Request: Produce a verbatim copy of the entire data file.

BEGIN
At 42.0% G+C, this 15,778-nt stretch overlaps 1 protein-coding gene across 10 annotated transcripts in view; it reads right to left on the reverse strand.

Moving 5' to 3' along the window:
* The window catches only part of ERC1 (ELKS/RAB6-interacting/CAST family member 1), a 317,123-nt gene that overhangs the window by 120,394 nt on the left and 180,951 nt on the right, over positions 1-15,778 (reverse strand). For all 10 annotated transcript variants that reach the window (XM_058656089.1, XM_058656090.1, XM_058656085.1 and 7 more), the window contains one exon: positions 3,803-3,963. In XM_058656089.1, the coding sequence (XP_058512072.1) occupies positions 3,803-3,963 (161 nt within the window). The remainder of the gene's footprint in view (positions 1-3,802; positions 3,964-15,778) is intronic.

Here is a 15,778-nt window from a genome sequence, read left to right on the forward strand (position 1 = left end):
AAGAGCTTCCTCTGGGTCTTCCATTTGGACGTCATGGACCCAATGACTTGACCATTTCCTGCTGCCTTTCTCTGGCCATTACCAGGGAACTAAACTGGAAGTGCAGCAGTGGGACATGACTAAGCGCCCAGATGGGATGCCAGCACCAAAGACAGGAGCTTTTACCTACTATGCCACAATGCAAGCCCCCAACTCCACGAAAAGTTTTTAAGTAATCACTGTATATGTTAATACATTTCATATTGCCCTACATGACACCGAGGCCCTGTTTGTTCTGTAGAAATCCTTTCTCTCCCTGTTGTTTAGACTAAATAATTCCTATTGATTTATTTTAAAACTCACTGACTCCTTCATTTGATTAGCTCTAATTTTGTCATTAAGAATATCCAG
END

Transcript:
At 42.0% G+C, this 15,778-nt stretch overlaps 1 protein-coding gene across 10 annotated transcripts in view; it reads right to left on the reverse strand.

Moving 5' to 3' along the window:
* The window catches only part of ERC1 (ELKS/RAB6-interacting/CAST family member 1), a 317,123-nt gene that overhangs the window by 120,394 nt on the left and 180,951 nt on the right, over positions 1-15,778 (reverse strand). For all 10 annotated transcript variants that reach the window (XM_058656089.1, XM_058656090.1, XM_058656085.1 and 7 more), the window contains one exon: positions 3,803-3,963. In XM_058656089.1, the coding sequence (XP_058512072.1) occupies positions 3,803-3,963 (161 nt within the window). The remainder of the gene's footprint in view (positions 1-3,802; positions 3,964-15,778) is intronic.

Here is a 15,778-nt window from a genome sequence, read left to right on the forward strand (position 1 = left end):
AAGAGCTTCCTCTGGGTCTTCCATTTGGACGTCATGGACCCAATGACTTGACCATTTCCTGCTGCCTTTCTCTGGCCATTACCAGGGAACTAAACTGGAAGTGCAGCAGTGGGACATGACTAAGCGCCCAGATGGGATGCCAGCACCAAAGACAGGAGCTTTTACCTACTATGCCACAATGCAAGCCCCCAACTCCACGAAAAGTTTTTAAGTAATCACTGTATATGTTAATACATTTCATATTGCCCTACATGACACCGAGGCCCTGTTTGTTCTGTAGAAATCCTTTCTCTCCCTGTTGTTTAGACTAAATAATTCCTATTGATTTATTTTAAAACTCACTGACTCCTTCATTTGATTAGCTCTAATTTTGTCATTAAGAATATCCAG